Tori Bowie, an elite Olympic athlete, tragically lost her life at just age 32 because of complications of pregnancy and childbirth.

Bowie’s story drives home the devastating state of maternal health in the U.S. Maternal mortality is a sad and unexpected ending to the often beautiful journey of pregnancy and childbirth. It means that a baby has to go without its mother’s love, care and comforting touch and at the same time the family has to mourn the sudden loss of their loved one. Unless substantial progress is made for lowering maternal deaths, the lives of over 1 million more women like Bowie could be at risk by the year 2030, if current trends continue.

Unfortunately, the maternal and infant health crises are worsening in the U.S., and this association is far from being an unfortunate coincidence. There is an important link between infant health and maternal health, as they both rely on the accessibility and quality of health care. These U.S. rates have been increasing since 2018, when improved reporting of maternal deaths was adopted.

In 2020, the U.S. maternal mortality rate was 23.8 deaths per 100,000 live births – nearly three times as high as the country with the next-highest rate of 8.7 deaths per 100,000 live births, France.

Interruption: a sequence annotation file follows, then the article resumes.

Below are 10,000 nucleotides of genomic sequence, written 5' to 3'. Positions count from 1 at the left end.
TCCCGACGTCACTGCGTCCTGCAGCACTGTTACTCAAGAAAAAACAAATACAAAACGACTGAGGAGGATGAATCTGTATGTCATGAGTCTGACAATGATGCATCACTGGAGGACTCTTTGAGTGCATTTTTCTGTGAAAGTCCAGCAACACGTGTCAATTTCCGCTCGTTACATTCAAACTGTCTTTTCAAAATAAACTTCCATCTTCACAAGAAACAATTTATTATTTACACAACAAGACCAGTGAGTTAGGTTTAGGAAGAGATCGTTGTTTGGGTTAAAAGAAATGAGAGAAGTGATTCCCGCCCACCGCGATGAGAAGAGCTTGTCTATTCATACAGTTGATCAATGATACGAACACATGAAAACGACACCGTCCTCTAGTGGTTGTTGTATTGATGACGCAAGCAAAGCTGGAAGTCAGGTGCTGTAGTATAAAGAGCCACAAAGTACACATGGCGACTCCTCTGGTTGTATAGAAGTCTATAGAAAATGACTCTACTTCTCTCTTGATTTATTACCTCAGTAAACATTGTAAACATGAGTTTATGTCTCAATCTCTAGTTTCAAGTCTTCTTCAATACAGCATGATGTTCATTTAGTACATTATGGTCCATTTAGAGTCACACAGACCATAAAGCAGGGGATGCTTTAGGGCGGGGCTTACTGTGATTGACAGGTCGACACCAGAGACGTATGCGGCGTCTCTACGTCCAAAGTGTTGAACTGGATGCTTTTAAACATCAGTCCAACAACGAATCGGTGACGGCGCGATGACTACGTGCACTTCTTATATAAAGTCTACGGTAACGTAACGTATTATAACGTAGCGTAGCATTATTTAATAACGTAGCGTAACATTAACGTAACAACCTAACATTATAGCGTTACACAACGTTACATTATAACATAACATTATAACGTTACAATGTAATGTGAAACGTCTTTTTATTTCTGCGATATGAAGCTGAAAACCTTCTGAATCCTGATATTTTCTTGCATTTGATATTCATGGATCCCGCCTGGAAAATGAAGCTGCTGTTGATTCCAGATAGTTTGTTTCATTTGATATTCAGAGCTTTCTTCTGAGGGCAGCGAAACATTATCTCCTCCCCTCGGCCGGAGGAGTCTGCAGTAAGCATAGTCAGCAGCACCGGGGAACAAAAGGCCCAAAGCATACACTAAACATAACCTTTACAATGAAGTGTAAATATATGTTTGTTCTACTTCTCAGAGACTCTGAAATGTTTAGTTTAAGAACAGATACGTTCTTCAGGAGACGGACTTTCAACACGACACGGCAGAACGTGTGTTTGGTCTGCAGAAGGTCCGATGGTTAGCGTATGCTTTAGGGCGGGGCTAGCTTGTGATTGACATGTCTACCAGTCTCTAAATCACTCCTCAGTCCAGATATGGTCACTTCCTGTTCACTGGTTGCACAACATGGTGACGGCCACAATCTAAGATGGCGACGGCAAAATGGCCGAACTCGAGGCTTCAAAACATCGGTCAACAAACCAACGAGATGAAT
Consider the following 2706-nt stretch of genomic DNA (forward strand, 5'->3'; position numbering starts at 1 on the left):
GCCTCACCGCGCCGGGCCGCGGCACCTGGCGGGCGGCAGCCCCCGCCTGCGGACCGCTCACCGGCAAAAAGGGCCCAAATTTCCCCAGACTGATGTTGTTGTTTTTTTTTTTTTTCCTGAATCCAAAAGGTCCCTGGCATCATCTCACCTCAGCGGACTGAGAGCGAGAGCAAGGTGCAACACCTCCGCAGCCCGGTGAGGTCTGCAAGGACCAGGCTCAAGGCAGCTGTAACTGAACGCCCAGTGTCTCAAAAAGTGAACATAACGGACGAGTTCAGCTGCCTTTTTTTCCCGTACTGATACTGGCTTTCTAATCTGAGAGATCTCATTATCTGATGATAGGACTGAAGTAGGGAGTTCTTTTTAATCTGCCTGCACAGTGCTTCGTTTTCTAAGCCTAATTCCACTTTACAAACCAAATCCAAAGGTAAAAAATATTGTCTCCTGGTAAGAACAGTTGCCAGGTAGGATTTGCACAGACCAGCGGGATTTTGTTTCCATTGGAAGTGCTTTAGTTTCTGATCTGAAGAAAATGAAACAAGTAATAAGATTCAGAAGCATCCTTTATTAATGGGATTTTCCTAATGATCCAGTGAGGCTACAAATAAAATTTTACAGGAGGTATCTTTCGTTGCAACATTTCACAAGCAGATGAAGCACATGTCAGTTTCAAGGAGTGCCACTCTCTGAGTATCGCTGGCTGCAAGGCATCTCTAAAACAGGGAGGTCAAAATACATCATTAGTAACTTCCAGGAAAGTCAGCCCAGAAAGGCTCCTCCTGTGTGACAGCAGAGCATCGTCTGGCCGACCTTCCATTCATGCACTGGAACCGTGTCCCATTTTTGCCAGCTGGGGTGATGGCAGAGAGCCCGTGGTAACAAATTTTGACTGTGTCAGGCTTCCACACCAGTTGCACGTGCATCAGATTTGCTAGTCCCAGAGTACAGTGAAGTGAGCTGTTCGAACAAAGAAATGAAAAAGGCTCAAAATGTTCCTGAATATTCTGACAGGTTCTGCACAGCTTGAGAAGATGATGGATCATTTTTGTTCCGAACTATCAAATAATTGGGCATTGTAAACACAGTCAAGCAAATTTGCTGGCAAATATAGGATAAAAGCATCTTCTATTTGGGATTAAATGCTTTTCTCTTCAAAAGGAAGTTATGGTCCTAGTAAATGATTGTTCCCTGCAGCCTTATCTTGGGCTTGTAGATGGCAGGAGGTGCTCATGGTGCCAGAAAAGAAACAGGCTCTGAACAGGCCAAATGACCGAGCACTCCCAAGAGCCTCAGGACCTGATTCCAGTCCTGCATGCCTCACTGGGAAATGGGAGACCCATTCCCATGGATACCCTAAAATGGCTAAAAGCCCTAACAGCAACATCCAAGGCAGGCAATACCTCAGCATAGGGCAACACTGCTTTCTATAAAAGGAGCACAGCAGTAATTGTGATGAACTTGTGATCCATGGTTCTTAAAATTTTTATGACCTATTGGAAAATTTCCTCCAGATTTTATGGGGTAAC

Worse yet, the Centers for Disease Control and Prevention has determined that about 84% of these maternal deaths are preventable.

The U.S. maternal mortality rate for Black women is nearly three times higher than that of White women.

Tragic rates of infant mortality and preterm birth

Notably, in 2020 the U.S. also experienced the highest infant mortality rate of all high-income countries. The U.S infant mortality rate was 5.4 deaths per 1,000 live births, in contrast to the 1.6 deaths per 1,000 live births in Norway, the country with the lowest infant mortality rate.

You may have heard the term “preemie” before, perhaps when a loved one delivered a baby more than three weeks before the expected due date. A premature birth is one that occurs before the 37th week of pregnancy. Preterm-related causes are responsible for 35.8% of infant deaths in the U.S.